A glaucoma filtration device has several advantages that compare favorably with trabeculectomy.
Chicago-A glaucoma filtration device (Ex-PRESS, Alcon Laboratories) has several advantages-such as greater stability during and after surgery-that compare favorably with trabeculectomy, according to a surgeon who has performed a number of procedures using this technique.
The intraoperative stability of the anterior chamber is better than with trabeculectomy since no sclera is removed and therefore there is no shallowing. There also is less chance of an intraoperative choroidal effusion or malignant glaucoma, said Terri Pickering, MD, at the annual meeting of the American Academy of Ophthalmology (AAO).
Stability also is enhanced postoperatively because of the design of this device, which is not valved. It has a constant, controlled internal lumen of 50 µm that provides a degree of resistance to aqueous outflow as well as a greater measure of control over hypotony, Dr. Pickering explained, adding that the chamber tends to stay deeper even at low pressures.
Overall, the results tend to be more stable and more predictable than when performing trabeculectomy.
"It's trying in a way to accomplish the ultimate goal, which is making glaucoma filtering surgery more of a standardized procedure," said Dr. Pickering, who is in practice at the Glaucoma Center of San Francisco. "It hasn't completely achieved that goal, but it's a step in that direction."
She also mentioned that since implantation of the filtration device is a refinement of trabeculectomy, which is an established technique, the learning curve is short.
"You already know how to do it. You're just adding one step and taking away two others," Dr. Pickering explained.
A further advance of the shunt is that it reduces inflammation because implantation under the sclera does not require iridectomy or sclerectomy. The risk of inflammation is also lower because tissue is not removed and there is less chance of hyphema or pigment release.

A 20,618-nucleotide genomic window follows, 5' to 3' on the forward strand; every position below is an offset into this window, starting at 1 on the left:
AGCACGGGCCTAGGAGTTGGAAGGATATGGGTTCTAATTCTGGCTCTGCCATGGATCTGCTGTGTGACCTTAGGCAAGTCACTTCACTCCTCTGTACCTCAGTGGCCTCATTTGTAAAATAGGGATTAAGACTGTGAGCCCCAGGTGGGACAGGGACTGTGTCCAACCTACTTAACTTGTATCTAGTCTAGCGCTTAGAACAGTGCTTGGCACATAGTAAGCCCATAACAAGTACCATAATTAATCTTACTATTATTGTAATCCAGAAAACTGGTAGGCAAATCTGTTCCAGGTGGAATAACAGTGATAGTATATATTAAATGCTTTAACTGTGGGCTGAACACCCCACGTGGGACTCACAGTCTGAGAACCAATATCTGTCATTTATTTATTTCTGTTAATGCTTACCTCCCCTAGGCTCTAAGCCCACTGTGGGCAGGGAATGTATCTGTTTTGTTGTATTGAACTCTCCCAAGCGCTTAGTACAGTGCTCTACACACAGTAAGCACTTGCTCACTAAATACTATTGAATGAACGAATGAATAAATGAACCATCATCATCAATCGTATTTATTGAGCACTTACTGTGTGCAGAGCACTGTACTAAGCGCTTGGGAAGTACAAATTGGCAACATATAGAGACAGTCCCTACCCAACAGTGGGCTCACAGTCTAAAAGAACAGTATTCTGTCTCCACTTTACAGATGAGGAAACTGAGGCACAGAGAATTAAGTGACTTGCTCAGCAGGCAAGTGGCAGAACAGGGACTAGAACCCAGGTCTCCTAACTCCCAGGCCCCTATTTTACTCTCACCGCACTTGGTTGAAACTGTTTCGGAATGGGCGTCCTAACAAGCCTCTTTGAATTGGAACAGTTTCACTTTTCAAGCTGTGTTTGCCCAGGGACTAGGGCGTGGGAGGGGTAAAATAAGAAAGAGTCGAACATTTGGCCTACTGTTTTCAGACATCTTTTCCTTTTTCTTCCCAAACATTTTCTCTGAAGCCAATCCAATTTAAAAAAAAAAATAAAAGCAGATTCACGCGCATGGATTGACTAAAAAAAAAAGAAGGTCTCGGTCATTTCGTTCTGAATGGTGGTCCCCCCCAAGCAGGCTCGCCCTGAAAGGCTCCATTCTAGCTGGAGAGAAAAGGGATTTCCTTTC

The shunt was invented in 1996 by Ira Yaron, chief executive officer of Optonol, which was subsequently acquired by Alcon. The device received FDA approval in 2002. It was originally designed to be implanted under the conjunctiva, but a technique to implant it under the scleral flap was introduced in 2003.
Although not a new device, some glaucoma surgeons remain reluctant to use it or skeptical of claims of its advantages, Dr. Pickering said. She suggested that in many cases physicians simply have preferred practice patterns that would be disrupted by adopting the shunt technique, while others are concerned about the additional cost of using this drainage device as opposed to performing a straightforward trabeculectomy. Other physicians have suggested the need for more data; although small studies of this drainage device have been performed, there has not been a large, randomized, controlled trial.
Establishing a niche
Dr. Pickering agreed that more data are needed to secure the device's position in the glaucoma management algorithm but suggested that it is a promising device that has established a niche. More than 45,000 of the shunts have been implanted worldwide.
In a booth presentation at the AAO, Dr. Pickering discussed some unusual cases in which she felt this drainage device made a difference.
"It's not a substitute for one of the classic, large-plate glaucoma shunt implants like the Ahmed or the Baerveldt or the Molteno. It's positioned more toward the end of trabeculectomy," she said. "However, having said that, there are a few cases where it can be a preferred device over trabeculectomy or one of the glaucoma tube shunts simply because it's made of stainless steel and it's very small."
In cases where there are corneal issues, the device might be preferable to trabeculectomy or a flexible plastic tube shunt because the small, stiff drainage device would not bump against the cornea if the patient rubbed the eye. Or, if a patient was scheduled for corneal surgery, the inflammation associated with this procedure might lessen the effectiveness of a subsequent trabeculectomy.
Another instance in which the drainage device might be useful would be cases involving monocular patients. These patients need the best possible outcomes-less inflammation, more rapid recovery, and more stability of the eye postoperatively-and for them the device could be beneficial.
"It's not for every glaucoma situation. Some people will need the larger plate tube shunts, and some people won't be able to have [the] glaucoma device because their angle may be too narrow or they have a lot of peripheral anterior synechiae," Dr. Pickering concluded. "Just like any other surgery, you have to pick the best procedure for the patient and the situation."
fyiTerri Pickering, MD
Dr. Pickering is a consultant to Alcon Laboratories and Allergan.